It’s the New Year! If you’re already despairing about resolutions, keep in mind that making small changes in behavior that fit easily into your lifestyle are good options for family health and weight loss over time. For one month, try choosing three small habits to focus on changing that you can apply to any situation, whether you’re at home, overseas, or travelling. Try setting up email or calendar reminders if that helps you, or put up tangible reminders such as sticky notes around your house. To get you started, here are some ideas:

  • Keep unhealthy foods such as potato chips, cookies, etc. out of sight so they are less tempting.
  • Put down your fork and knife between bites.
  • Portion out “snackable” foods that come in large bags/containers into smaller one-serving containers, so you don’t keep dipping in.
  • Choose water over soda.
  • Keep fresh fruit on hand to replace fatty, high-calorie snacks.

For more help, Military OneSource has a Health and Wellness Coaching Program that can help you lose weight and improve your overall fitness. Finally, for more information on making healthy food choices for you and your family, visit HPRC’s Family Nutrition section.

Start your children’s good sleep habits early

Sleep is an essential part of post-exercise recovery, and good sleep habits begin in childhood. A recent Canadian report on bringing up children as athletes provides valuable input for children at various ages.

Do you know how much sleep you and your loved ones are getting—and supposed to be getting?  Keep in mind the recommendations differ by age group. According to a report from Canadian Sport for Life on optimal sleep for athletic performance at all life stages:

  • Children under the age of six need 13–16 hours of sleep daily, including longer nighttime sleep and fewer daytime naps as they get older.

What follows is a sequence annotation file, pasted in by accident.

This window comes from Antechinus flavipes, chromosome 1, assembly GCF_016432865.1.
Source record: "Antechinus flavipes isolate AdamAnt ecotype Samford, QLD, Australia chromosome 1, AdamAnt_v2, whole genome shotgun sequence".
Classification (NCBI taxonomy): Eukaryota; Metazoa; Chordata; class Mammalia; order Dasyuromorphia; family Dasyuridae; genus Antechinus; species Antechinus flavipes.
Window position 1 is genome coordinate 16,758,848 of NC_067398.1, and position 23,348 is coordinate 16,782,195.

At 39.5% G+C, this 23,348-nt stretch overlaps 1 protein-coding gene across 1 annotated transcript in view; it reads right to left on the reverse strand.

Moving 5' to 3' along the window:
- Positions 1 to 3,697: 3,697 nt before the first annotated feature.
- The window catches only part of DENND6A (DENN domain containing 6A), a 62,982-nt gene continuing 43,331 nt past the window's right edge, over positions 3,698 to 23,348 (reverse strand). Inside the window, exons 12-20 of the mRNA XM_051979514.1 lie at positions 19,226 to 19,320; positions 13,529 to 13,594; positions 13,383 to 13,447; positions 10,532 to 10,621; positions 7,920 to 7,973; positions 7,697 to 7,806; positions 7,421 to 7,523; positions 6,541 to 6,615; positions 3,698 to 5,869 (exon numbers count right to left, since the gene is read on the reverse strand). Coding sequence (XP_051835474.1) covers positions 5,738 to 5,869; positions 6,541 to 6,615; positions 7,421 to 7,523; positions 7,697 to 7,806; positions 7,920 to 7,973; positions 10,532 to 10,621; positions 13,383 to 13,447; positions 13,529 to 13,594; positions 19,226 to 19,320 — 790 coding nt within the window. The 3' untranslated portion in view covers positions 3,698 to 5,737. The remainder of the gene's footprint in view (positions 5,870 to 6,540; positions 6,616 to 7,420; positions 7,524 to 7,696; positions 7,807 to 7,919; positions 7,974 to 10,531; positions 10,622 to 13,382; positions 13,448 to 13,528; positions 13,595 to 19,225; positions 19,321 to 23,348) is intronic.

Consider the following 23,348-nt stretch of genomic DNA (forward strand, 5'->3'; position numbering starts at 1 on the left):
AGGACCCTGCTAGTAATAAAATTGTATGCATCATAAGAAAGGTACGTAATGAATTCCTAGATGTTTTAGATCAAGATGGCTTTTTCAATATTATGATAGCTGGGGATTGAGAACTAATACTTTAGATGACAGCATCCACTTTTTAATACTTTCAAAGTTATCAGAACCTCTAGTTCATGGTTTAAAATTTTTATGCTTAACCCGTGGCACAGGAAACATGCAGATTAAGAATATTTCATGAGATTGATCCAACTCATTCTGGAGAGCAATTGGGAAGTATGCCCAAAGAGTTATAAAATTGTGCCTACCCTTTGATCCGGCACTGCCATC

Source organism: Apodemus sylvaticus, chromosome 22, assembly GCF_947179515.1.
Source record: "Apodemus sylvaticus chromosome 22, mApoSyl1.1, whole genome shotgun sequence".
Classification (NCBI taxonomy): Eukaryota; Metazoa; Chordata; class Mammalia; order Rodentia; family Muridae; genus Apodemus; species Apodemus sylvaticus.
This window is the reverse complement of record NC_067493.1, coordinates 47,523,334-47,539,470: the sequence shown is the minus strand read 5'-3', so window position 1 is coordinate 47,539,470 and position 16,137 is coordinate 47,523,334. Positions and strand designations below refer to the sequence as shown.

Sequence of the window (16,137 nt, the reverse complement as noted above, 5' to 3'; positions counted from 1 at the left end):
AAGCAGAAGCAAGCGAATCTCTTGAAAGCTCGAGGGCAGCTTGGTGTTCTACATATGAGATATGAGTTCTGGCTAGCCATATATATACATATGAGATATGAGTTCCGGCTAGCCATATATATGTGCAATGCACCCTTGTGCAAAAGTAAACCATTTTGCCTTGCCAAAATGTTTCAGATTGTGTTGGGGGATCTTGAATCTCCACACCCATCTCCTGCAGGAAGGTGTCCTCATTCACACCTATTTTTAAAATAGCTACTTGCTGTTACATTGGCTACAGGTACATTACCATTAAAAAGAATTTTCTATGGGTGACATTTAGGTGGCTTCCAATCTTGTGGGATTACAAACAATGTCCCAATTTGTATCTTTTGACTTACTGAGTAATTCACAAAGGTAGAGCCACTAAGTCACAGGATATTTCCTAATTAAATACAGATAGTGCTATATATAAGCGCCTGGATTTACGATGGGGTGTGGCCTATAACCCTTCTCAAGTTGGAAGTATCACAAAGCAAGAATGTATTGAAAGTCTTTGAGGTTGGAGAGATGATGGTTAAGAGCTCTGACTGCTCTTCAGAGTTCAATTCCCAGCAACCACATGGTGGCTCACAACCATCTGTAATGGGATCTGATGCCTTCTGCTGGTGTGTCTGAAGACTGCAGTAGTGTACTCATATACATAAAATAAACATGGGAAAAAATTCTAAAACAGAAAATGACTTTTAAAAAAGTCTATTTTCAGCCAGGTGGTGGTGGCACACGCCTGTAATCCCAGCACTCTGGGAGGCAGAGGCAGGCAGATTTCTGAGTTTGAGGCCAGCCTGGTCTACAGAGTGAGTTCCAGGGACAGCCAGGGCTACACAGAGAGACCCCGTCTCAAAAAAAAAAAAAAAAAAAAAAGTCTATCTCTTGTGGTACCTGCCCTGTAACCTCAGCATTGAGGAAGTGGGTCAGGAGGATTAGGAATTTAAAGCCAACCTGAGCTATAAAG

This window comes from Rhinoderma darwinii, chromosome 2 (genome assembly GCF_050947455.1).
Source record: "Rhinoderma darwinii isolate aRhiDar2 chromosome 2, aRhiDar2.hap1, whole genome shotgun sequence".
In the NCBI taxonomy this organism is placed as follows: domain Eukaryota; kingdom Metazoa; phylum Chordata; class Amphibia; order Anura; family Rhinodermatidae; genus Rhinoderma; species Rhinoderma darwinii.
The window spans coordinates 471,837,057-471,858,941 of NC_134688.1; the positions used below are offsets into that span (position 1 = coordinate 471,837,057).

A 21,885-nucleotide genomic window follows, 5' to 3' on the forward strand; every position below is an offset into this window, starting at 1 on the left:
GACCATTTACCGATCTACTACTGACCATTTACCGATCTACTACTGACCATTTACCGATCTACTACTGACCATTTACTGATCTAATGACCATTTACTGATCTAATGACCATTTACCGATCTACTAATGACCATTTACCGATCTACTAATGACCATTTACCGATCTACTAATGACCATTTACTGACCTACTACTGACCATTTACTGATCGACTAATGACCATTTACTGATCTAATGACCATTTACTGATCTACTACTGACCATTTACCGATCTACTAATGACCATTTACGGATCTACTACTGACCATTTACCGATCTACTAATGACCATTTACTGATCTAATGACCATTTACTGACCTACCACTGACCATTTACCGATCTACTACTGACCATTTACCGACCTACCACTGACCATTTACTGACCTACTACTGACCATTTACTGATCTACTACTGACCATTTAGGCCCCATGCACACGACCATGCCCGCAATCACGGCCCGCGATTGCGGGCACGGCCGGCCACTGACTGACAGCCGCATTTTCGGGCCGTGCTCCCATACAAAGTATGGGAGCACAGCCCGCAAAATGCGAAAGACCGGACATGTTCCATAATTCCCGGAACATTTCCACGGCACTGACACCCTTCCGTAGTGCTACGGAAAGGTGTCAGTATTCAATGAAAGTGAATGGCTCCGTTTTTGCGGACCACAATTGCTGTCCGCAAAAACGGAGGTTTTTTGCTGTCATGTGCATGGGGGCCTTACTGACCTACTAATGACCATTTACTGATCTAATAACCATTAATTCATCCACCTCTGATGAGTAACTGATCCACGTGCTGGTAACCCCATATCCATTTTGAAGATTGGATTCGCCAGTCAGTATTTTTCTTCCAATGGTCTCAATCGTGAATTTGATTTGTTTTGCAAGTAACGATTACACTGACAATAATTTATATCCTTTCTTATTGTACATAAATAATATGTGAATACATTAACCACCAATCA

• As girls reach the ages of 6–8 and boys reach 6–9, their sleep needs drop to 10–11 hours of sleep a night.
  • Girls 8–11 and boys 9–12 need 9 ½ to 10 hours of sleep a night.
  • Girls 11–15 and boys 12–16 need around nine hours of sleep a night.
  • In addition to their nightly sleep, girls 6-15 and boys 6-16 need a 30-minute-plus nap between 2–4 pm every day.

For young children, meals—particularly breakfast—are an important part of establishing a reliable sleep routine, and as children age they should start developing a 15–30 minute routine before bedtime to get ready physically for sleep. This is also a great opportunity for some quality time between parents and children that you can all look forward to each night.

To make this goal easier, be sure your kids avoid computers and TVs (anything with electronic stimulation) for one to two hours before bedtime. Allow an hour to unwind before bed—try soothing music, reading, and dim lighting.

As children become teenagers, make sure they don’t start incurring a sleep debt by sleeping less than needed. Encourage them to keep regular sleep hours, get early morning light exposure, and carefully gauge their caffeine consumption close to bedtime.

The report mentioned above suggests using a sleep log (and provides a sample log) to get an idea of your and your child’s sleep patterns. Remember that the warrior athletes of tomorrow need to develop good sleep habits today!

RSS Feed